Scientists have identified dental pulp, the soft tissue inside our teeth, as a source of stem cells. These cells are multipotent mesenchymal cells, meaning they have the ability to self-renew and to develop into a variety of specialized cells: cardio myocytes to repair heart damage, neuronal cells to generate nerve and brain tissue, myocytes to repair muscle, osteocytes to generate bone, chondrocytes to generate cartilage, adipocytes to generate fat and hepatocytes to repair liver damage. Dental pulp is quite easily collected from the molars of children under the age of 10, with extremely minimal risk. There has been difficulty utilizing mesenchymal stem cells, but research shows that using hydrogen sulfide gas could be the solution.
In 2005, American scientists published a paper reporting on the potential utility of mesenchymal stem cells in the regeneration of human tissue, but have since struggled to produce clinical efficacy, perhaps as a result of the constraints imposed on stem-cell research by the George W. Bush administration through the past decade. President Obama effectively reversed this legislation in 2009, but the effects on the progress of American science were observable.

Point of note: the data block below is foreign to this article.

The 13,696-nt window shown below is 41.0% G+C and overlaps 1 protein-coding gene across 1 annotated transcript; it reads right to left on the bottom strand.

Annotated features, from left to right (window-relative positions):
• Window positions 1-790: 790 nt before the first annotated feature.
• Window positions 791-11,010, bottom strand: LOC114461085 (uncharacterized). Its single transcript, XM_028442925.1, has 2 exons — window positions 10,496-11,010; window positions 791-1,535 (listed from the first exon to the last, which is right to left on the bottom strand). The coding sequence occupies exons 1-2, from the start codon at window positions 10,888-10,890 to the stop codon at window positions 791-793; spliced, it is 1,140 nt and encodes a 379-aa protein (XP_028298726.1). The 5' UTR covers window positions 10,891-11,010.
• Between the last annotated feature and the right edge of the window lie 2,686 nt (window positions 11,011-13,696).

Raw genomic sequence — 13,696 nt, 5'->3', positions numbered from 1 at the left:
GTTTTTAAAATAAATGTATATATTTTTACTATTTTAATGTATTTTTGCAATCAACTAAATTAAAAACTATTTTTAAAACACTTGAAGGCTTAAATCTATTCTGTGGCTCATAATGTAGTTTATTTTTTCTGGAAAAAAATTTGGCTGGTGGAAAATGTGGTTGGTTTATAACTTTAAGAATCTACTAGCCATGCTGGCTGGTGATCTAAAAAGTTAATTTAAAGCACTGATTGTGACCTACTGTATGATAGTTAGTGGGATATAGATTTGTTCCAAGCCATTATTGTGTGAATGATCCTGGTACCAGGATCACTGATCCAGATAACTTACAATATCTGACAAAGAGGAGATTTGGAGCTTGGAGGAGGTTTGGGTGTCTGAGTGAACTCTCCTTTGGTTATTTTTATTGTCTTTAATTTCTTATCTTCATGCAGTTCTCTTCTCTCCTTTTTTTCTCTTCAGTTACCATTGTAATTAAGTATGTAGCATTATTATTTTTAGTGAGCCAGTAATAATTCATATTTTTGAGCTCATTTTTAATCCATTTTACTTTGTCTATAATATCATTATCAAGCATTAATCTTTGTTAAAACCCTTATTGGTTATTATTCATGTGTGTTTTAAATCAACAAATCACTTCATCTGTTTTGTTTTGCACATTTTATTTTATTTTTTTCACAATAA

As of now, the major difficulty in utilizing mesenchymal stem cells for effective clinical treatment is related to activation and mobilization- that is, essentially, directing the stem cells to the purpose we see fit. However, earlier this year, Japanese scientists reported fascinating results using hydrogen sulfide, the gas that imbues flatulence and bad breath with their telltale odors, while harvesting stem cells from dental pulp.
Hydrogen Sulfide Used to Purify Mesenchymal Stem Cells
When the cells were harvested alongside hydrogen sulfide, the proportion which were converted to liver cells increased in parallel. Dr. Ken Yaegaki, from Nippon Dental University in Japan, explains, “High purity means there are less ‘wrong cells’ that are being differentiated to other tissues, or remaining as stem cells.” In the case of hydrogen sulfide and subsequent hepatocyte differentiation, there is great potential for repairing liver damage.
As we further our understanding of stem cells and become increasingly able to harness their healing potential, the future of health and wellness is changing. The use of stem cells is essentially the ultimate use of our bodies’ innate capacity to heal.